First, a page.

New romantic comedy ‘Love, Simon’ falters in story detail

March 29, 2018


Love, Simon – Three out of Five Stars



Managing Editor | mrb056@latech.edu


On March 16, Greg Berlanti’s “Love, Simon” was the first studio film released nationwide to feature a gay protagonist and was seen by viewers as a major step in the film industry for the LGBTQ community. Based on the novel “Simon vs. the Homo Sapiens Agenda” by Becky Abertalli, this movie, in general, is relatively similar to any other romantic comedy. It consists of an amusing love story with multiple twist and turns that bring the two people together in the end.


“Love, Simon,” is the story of Simon Spier (Nick Robinson) who has been communicating anonymously online with another closeted gay student at his high school. Once Simon develops an interest in this other person, known online as Blue, Simon tries to discover who he really is. Without giving too much away, the investigation of finding Blue’s true identity takes a series of rather interesting turns and ends in a surprising discovery for Simon. It also causes problems with Simon’s relationships with his friends, and himself, which leads him to coming out as openly gay.


While “Love, Simon” as a whole was well produced and consisted of great acting, it was a little disappointing in its lack of raw emotion. The movie did not live up to the book as it was not as detailed, which is a common occurrence when writing is put on-screen. This film in particular did not feature all of the main moments in Simon’s story, and particularly avoided the more serious moments, which leaves a few empty spots in the plot. It did not hit the inner turmoil of the main character as strongly as the novel, which makes the humor stand out more in the film than Simon’s unsureness of himself in coming out to his family, friends and others at school.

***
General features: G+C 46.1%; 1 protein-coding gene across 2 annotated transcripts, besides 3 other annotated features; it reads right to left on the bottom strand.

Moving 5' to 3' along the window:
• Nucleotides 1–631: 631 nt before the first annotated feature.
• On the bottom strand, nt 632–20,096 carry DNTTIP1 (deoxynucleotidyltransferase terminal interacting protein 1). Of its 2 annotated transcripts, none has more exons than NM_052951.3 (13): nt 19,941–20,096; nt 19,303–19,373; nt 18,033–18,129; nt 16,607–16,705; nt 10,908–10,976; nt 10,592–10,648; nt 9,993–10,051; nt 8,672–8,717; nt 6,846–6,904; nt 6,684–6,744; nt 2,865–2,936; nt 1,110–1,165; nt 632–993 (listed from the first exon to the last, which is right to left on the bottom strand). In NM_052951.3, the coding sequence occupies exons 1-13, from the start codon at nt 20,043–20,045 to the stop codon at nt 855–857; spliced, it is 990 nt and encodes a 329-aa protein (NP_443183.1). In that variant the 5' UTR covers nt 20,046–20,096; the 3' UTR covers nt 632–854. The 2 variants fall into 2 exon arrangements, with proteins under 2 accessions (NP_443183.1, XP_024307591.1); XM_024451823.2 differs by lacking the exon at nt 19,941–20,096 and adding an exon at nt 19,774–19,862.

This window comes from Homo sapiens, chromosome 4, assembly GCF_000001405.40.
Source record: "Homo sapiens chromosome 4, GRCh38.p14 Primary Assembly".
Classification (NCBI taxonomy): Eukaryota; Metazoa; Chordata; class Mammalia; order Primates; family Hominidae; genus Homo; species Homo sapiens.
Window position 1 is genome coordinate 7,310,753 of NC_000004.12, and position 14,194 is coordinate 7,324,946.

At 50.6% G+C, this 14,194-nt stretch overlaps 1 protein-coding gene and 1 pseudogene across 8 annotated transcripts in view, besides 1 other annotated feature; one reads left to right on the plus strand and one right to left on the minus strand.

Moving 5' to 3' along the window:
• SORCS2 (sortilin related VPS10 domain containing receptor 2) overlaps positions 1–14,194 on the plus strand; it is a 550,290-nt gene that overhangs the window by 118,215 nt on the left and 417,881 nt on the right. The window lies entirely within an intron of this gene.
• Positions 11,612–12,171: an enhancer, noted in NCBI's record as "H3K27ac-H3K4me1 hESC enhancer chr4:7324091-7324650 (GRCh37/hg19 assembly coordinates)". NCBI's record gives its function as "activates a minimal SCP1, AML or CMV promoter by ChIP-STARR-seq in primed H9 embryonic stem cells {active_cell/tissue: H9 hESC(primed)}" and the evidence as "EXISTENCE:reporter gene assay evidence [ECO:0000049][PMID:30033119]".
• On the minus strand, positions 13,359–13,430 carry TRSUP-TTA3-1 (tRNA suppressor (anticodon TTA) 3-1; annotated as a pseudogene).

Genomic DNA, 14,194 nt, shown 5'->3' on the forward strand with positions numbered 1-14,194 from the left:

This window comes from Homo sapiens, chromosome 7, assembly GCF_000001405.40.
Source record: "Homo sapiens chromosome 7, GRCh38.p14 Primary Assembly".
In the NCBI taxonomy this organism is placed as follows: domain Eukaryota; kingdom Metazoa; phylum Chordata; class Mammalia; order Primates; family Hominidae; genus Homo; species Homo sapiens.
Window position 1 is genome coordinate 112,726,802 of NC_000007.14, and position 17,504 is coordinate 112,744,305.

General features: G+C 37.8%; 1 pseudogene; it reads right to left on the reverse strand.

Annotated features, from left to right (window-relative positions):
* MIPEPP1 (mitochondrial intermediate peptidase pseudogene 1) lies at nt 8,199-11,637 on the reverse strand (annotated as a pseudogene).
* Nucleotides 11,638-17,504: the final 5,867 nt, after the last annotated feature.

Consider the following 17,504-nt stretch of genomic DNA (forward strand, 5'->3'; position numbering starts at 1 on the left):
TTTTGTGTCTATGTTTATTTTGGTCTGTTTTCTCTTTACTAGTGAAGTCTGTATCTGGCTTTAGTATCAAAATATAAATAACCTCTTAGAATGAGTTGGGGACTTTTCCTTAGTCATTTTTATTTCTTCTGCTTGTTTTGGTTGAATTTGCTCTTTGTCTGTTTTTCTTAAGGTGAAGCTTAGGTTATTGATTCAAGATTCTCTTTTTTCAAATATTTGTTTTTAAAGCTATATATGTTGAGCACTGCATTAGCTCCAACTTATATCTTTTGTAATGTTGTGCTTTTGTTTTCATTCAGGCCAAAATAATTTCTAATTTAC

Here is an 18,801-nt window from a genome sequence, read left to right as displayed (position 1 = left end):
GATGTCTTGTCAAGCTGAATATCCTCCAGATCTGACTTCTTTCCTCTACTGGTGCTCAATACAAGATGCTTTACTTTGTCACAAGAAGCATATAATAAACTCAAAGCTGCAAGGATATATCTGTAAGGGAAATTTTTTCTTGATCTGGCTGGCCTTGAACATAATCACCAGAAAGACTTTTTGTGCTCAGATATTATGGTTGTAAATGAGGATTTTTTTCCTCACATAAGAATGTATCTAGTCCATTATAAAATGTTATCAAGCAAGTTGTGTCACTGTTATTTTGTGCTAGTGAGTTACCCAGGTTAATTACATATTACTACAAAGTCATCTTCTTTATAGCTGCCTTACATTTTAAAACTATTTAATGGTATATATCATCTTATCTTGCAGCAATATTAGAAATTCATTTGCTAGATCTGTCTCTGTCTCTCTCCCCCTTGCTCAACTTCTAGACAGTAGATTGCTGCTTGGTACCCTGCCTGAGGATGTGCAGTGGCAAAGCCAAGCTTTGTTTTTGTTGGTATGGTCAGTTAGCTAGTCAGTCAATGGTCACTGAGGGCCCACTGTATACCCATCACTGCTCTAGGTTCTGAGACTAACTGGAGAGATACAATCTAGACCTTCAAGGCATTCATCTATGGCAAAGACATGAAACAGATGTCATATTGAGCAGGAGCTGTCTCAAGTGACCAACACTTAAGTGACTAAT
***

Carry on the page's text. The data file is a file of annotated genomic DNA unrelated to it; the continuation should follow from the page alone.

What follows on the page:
However, the obvious humor and close friendships shown in the film make up for its lack in other areas. While the romantic mystery continues, the light humor keeps viewers interested and amused. The characters were also super relatable, and made viewers feel like they knew them personally.


Two of Simon’s best friends, Leah (Katherine Langford) and Abby (Alexandra Shipp) were a major contribution to this as they were given the more serious scenes with Simon. It was nice to see this strong friendship prevail throughout the entire film, even during major conflicts between them.


The best attributes of this film were the acting skills and sound track. All of the characters’ personalities were spot on in the film compared to the novel. For a cast that consisted of mostly young actors, it was truly impressive. There were also some more familiar faces in the film such as Simon’s parents who were played by Jennifer Garner and Josh Duhamel.


The sound track consisted of lots of fun, upbeat love songs that ranged from classics like “I Wanna Dance with Somebody” by Whitney Houston to newer tunes such as “Love Me” by The 1975. In general, it was an amazing track and is one that anyone can get into.


All in all, “Love, Simon” was a great film when not compared side by side to the novel. It was a humorous, romantic mystery and coming of age story that broke society boundaries with an openly gay character and person of color love interest. I give it three out of five stars because though it lacked in its serious elements, it was intended to be more of romantic comedy, and it hits that label perfectly.


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